qualitative research in scienti?c journals on families (see Ambert, Adler,
Adler, & Detzner, 1995; LaRossa & Wolf, 1985 for a discussion of this
issue) and even less on ethnic minority families coupled with social class
and gender considerations (see Landry, 2000; Taylor, Chatters, Tucker, &
Lewis, 1990 for exceptions). A select group of scholars challenge the ?eld to
embrace the complexity of family life that might integrate a variety of niches
of inequality as they pertain to the family (see Allen, 2000; Murry, Smith, &
Hill, 2001), while others call for a broader intellectual acknowledgment
of the actual diversity that exists across and within families (Allen, 2000;
Perry-Jenkins, Pierce, Haley, & Goldberg, 1999).
In this chapter, we adopt the intersectionality paradigm to view the
articulation of family from the vantage point of multiple axes of status
difference (Schulz & Mullings, 2006; Weber & Parra-Medina, 2003). An
extrapolation of intersectionality theory is that race, gender, and social class
intertwine to create unique but perhaps contentious identities (Jackson &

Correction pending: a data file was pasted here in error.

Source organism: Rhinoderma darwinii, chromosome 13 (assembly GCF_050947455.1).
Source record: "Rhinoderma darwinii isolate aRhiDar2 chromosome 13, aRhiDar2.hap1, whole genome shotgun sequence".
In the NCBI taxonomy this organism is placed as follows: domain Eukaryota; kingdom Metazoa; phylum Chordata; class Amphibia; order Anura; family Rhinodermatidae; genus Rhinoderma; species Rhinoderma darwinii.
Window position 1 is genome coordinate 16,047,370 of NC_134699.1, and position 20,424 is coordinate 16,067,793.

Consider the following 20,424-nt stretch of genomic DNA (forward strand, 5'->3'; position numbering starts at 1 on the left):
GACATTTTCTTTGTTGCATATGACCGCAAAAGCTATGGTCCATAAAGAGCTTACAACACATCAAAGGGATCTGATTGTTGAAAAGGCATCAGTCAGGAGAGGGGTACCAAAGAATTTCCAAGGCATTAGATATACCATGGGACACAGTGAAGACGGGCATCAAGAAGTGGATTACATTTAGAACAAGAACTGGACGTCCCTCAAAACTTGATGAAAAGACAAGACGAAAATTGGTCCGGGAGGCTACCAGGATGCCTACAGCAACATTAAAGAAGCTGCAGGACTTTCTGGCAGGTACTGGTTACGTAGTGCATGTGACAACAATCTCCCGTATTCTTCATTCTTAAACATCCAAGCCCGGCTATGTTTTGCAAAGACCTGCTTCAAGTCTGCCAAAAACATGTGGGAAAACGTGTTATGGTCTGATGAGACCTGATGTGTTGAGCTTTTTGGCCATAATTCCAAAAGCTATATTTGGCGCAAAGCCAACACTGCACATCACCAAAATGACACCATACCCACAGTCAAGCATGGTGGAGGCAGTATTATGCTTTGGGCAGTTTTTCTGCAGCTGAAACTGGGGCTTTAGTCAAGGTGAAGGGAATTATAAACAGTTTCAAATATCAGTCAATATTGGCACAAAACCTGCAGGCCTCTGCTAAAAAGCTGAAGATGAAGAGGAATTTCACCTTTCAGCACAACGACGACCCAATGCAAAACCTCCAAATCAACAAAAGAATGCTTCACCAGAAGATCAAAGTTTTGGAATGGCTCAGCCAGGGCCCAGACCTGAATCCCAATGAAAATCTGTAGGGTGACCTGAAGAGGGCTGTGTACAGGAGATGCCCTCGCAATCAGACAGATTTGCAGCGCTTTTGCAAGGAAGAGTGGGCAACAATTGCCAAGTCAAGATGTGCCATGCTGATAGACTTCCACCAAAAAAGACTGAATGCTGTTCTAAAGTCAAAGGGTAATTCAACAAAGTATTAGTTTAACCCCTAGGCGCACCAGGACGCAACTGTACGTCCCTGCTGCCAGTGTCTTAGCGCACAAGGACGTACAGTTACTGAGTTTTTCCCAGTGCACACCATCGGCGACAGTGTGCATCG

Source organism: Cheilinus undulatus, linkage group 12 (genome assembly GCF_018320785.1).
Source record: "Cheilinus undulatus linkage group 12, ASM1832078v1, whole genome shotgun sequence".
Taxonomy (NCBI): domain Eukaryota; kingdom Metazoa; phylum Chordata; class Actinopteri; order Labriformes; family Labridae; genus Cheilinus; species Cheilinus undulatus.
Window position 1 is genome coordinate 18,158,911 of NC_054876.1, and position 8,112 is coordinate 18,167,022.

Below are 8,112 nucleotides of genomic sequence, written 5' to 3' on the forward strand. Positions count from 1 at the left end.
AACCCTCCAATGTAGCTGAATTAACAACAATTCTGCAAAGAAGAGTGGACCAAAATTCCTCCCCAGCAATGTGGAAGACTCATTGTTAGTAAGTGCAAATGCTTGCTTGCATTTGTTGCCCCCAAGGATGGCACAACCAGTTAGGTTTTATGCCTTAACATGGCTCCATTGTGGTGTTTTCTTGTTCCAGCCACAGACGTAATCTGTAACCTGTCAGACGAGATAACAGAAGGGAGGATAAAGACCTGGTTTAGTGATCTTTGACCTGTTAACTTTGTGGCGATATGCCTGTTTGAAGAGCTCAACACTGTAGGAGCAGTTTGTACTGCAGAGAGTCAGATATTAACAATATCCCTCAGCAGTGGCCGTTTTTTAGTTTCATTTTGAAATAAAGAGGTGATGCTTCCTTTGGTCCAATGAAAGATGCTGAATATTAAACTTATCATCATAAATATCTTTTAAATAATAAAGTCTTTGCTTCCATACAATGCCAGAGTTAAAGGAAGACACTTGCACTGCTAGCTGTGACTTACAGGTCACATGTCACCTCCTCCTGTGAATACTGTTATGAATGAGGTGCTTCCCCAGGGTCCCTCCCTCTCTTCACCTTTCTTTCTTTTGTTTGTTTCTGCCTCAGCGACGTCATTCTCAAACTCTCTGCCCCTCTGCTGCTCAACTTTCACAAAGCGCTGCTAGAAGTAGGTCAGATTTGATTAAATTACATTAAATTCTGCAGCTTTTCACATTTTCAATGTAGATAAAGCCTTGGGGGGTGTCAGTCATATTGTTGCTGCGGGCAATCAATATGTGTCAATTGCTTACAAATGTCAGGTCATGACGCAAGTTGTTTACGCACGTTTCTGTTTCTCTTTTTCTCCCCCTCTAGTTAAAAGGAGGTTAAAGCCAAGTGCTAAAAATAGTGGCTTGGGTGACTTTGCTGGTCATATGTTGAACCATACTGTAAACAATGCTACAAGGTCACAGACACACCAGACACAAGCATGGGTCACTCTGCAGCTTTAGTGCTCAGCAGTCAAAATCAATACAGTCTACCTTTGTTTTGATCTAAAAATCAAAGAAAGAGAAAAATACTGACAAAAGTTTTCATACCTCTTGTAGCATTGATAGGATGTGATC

Cummings, 2011; Ray, 2008), attached to which are resources that facilitate
the ability to negotiate the worlds of work and family (Aumann, Galinksy, &
Matos, 2008; Gerson, 2010; Hochschild & Machung, 1989). We argue that
adaptational responses to work and family life are racialized, gendered, and
Notions of Family : Intersectional Perspectives, edited by Marla H. Kohlman, et al., Emerald Publishing Limited, 2013.
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Intersectional Approach to Work–Family Balance
243
Copyright © 2013. Emerald Publishing Limited. All rights reserved.
driven by social class location – all at the same time. We insist that the
current view of work and family life (as a balance) among American families
is too simplistic in its visual imagery and does not capture the myriad of
ways in which adults (even those within the same family) attempt to combine
work and family across the life course. In this study, we ask, how do a
diverse group of adults describe their efforts to achieve balance in work and
family life?
To examine these issues, we present responses to a subset of items taken
from a larger study entitled ‘‘The Intersections of Family, Work, and Health